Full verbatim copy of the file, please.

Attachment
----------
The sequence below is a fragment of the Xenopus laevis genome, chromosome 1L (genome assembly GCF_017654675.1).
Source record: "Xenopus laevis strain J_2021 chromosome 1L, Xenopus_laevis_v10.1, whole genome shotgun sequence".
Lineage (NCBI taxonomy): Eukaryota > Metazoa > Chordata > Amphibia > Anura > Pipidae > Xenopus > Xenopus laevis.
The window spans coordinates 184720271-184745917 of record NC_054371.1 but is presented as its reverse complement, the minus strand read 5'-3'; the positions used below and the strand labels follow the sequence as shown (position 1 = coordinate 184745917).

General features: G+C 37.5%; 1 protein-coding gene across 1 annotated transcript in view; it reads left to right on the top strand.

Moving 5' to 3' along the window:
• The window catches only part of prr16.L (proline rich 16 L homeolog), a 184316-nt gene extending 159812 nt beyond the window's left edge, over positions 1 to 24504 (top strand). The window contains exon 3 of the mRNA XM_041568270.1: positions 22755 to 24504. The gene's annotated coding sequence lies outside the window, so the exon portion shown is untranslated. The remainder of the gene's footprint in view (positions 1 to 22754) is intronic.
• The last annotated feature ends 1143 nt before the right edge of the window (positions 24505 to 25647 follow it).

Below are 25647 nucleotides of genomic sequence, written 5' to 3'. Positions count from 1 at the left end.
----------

The sequence below is a fragment of the Xenopus laevis genome, chromosome 1L (genome assembly GCF_017654675.1).
Source record: "Xenopus laevis strain J_2021 chromosome 1L, Xenopus_laevis_v10.1, whole genome shotgun sequence".
Lineage (NCBI taxonomy): Eukaryota > Metazoa > Chordata > Amphibia > Anura > Pipidae > Xenopus > Xenopus laevis.
The window spans coordinates 184720271-184745917 of record NC_054371.1 but is presented as its reverse complement, the minus strand read 5'-3'; the positions used below and the strand labels follow the sequence as shown (position 1 = coordinate 184745917).

General features: G+C 37.5%; 1 protein-coding gene across 1 annotated transcript in view; it reads left to right on the top strand.

Moving 5' to 3' along the window:
• The window catches only part of prr16.L (proline rich 16 L homeolog), a 184316-nt gene extending 159812 nt beyond the window's left edge, over positions 1 to 24504 (top strand). The window contains exon 3 of the mRNA XM_041568270.1: positions 22755 to 24504. The gene's annotated coding sequence lies outside the window, so the exon portion shown is untranslated. The remainder of the gene's footprint in view (positions 1 to 22754) is intronic.
• The last annotated feature ends 1143 nt before the right edge of the window (positions 24505 to 25647 follow it).

Below are 25647 nucleotides of genomic sequence, written 5' to 3'. Positions count from 1 at the left end.